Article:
Lectures

Turner syndrome

Lecture Type: Grandrounds

Turner syndrome

Dr. Carolyn Bondy's research aims at differentiating the respective roles of genome and hormone in gender-specific aspects of normal development and disease susceptibility. Studies encompass transgenic murine and non-human primate models, with clinical studies focused on monosomy X or Turner syndrome. One of the forerunners of clinical research on Turner syndrome, Dr. Bondy serves as Scientist Emeritus at the National Institute of Child Health and Human Development, NIH, in Bethesda, Maryland.

Invited Speakers

  • Carolyn Bondy, MD

Context

Turner syndrome is often not diagnosed until a woman is in her 30s, and even after diagnosis, many women do not receive essential screening for associated medical conditions, adequate counseling or treatment for ovarian failure. Modern studies show that Turner syndrome is more prevalent than appreciated, and the "characteristic" stigmata affect only a small minority of patients. Clinicians must consider Turner syndrome in the differential diagnosis of hypergonadotropic hypogonadism in women of all ages, and be informed on the most effective screening tests such as cardiac MRI to detect aortic disease and the most up-to-date recommendations on reproductive issues. The lecture will provide updates on clinical signs and diagnostic tests and review recommended screening tests upon diagnosis. Both spontaneous and assisted fertility rates and outcomes will be covered, with a summary of current guidelines for reproductive success in women with Turner syndrome.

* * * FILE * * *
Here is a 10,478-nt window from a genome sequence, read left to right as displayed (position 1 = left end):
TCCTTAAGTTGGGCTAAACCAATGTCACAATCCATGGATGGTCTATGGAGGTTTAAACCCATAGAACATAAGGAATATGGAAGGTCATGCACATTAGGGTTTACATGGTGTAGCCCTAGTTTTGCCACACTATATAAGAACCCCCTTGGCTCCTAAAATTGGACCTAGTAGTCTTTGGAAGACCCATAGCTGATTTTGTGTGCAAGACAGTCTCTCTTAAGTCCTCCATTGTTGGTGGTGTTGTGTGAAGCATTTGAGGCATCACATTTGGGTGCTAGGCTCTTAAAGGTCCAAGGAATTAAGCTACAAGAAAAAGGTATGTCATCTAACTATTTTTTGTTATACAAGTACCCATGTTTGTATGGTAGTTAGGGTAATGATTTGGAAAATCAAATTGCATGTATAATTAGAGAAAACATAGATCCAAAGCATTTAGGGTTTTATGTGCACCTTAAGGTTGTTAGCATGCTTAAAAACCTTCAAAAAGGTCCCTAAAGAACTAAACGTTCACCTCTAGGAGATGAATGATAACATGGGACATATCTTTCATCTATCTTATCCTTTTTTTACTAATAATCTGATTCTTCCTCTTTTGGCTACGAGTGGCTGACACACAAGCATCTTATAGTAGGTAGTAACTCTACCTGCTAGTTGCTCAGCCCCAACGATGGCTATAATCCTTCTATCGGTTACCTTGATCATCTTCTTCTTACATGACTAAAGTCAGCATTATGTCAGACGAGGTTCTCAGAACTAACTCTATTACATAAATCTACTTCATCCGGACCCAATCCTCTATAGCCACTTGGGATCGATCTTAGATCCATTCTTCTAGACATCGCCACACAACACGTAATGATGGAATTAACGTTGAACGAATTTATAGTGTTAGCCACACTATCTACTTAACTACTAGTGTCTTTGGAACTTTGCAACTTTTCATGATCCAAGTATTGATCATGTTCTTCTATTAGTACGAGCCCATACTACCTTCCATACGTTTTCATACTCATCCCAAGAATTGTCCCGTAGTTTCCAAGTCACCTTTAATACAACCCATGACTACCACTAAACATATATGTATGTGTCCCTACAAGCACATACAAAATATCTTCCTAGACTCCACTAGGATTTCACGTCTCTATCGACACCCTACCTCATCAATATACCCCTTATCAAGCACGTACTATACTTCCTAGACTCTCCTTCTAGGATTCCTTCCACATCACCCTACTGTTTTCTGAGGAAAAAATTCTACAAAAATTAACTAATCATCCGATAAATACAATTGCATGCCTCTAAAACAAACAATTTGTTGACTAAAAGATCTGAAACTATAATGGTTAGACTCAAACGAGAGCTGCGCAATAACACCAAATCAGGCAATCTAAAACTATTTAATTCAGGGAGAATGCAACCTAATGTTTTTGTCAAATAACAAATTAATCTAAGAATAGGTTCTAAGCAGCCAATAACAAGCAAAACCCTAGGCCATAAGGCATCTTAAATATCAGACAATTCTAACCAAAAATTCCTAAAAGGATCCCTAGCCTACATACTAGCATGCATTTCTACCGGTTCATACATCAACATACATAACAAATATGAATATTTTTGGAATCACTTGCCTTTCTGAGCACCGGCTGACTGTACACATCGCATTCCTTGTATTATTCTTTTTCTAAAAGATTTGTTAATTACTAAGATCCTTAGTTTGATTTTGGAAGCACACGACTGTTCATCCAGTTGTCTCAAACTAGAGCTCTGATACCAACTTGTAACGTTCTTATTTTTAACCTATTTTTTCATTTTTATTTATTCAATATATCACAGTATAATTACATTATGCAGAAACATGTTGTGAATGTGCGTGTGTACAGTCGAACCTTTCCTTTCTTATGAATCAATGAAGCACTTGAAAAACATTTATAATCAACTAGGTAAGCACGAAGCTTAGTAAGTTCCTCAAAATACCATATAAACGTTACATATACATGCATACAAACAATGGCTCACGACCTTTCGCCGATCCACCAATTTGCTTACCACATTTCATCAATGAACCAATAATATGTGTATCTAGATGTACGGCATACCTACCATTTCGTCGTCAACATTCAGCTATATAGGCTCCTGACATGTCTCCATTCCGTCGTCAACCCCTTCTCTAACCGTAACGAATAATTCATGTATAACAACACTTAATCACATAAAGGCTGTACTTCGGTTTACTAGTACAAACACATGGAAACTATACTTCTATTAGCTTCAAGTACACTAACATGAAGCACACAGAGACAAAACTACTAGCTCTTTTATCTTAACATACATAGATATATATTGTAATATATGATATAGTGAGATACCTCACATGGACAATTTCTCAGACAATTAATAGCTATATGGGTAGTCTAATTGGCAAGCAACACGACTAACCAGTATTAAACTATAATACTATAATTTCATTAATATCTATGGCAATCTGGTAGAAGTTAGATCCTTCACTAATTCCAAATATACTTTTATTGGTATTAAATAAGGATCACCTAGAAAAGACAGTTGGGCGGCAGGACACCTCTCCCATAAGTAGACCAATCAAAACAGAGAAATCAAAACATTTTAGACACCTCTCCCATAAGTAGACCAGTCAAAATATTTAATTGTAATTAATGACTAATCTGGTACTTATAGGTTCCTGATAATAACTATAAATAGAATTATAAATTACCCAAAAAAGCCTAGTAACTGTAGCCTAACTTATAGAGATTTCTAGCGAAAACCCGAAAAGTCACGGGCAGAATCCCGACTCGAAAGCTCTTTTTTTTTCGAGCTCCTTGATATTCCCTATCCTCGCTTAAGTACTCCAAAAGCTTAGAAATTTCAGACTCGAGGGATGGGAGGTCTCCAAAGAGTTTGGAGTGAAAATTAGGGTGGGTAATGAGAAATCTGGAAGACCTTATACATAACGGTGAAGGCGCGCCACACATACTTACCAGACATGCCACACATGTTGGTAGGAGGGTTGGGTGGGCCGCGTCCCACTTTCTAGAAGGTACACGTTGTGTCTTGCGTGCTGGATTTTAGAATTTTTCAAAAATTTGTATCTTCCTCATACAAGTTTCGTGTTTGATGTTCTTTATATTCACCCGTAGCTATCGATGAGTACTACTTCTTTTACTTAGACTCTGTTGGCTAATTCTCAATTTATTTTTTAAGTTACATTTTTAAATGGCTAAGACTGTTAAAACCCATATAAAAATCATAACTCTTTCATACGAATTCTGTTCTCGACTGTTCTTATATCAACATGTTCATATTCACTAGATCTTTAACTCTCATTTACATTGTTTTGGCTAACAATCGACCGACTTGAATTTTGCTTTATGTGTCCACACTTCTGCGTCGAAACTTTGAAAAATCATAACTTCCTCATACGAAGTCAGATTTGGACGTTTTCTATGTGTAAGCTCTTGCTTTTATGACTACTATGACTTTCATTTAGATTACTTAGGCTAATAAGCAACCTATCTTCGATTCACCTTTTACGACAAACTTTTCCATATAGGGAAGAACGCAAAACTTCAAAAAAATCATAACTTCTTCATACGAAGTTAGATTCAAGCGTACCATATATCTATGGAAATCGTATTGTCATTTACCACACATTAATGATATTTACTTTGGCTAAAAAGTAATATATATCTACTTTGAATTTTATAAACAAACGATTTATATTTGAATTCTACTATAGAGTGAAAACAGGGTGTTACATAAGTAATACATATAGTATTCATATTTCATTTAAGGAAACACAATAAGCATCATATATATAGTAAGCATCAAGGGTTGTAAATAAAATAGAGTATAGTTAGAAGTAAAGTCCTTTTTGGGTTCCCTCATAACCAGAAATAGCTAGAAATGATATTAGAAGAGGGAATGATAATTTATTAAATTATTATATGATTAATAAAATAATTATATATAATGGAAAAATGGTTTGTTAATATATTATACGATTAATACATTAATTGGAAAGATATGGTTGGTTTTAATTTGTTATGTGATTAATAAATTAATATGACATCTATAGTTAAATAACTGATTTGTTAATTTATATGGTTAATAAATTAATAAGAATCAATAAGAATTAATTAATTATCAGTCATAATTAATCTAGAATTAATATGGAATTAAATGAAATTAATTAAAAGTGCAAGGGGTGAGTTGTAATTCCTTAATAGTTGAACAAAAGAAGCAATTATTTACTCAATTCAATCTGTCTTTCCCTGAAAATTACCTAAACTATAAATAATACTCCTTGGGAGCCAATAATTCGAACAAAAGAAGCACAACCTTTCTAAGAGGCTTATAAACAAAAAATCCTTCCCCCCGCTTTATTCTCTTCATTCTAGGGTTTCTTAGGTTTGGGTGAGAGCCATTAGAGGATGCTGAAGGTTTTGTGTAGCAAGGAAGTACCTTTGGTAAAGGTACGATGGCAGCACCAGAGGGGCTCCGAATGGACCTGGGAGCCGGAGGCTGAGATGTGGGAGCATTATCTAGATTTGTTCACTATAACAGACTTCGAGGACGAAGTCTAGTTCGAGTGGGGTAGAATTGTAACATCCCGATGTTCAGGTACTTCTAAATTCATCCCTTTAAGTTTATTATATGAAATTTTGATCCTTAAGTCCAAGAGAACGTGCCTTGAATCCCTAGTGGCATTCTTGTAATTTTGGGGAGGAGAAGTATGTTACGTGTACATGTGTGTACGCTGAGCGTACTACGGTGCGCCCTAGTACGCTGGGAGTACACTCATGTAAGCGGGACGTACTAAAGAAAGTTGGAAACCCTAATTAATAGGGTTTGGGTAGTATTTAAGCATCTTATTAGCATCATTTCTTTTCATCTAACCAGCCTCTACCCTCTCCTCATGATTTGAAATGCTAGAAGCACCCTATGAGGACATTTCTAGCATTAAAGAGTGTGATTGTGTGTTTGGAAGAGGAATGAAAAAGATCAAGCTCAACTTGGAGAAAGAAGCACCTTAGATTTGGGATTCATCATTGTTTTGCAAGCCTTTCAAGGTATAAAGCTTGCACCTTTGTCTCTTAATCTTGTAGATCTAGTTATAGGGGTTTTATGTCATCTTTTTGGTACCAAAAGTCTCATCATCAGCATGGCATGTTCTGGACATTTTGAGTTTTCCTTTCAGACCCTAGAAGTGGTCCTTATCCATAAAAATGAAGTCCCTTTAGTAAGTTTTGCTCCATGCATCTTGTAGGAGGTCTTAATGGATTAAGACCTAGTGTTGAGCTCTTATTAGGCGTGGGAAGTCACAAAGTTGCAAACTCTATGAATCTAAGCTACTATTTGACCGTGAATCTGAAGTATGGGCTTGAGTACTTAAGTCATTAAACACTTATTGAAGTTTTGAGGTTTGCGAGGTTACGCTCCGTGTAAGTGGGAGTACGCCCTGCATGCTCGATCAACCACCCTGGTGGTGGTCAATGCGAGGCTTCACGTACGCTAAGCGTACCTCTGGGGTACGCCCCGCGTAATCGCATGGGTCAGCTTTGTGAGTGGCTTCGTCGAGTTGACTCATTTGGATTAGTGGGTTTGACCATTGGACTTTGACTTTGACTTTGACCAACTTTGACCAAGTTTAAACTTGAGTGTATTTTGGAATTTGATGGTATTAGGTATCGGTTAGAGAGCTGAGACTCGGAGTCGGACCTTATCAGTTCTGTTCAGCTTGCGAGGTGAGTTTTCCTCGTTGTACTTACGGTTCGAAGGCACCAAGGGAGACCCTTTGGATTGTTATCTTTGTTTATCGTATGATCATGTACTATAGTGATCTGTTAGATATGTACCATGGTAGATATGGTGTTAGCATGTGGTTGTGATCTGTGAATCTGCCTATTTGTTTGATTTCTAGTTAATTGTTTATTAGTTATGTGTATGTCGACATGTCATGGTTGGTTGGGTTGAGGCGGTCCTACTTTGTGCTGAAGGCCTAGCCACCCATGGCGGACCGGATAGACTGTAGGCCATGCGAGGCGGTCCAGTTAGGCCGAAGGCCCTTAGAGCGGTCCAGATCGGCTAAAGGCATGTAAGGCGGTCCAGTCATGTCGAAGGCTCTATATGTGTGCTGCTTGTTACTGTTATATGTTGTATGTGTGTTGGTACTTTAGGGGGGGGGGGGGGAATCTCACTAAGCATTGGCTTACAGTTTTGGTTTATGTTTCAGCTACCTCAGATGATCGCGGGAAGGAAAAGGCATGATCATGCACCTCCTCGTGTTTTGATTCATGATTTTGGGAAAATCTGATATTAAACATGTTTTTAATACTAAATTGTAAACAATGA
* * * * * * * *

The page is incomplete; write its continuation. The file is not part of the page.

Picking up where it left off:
Objetives

  • Describe the three leading features suggestive of Turner Syndrome diagnosis
  • Identify four important screening tests for newly diagnosed patients
  • Explain current ASRM guidelines on assisted pregnancy for women with Turner Syndrome

VIDEO: Turner syndrome


Recorded on: Tuesday, April 9, 2013

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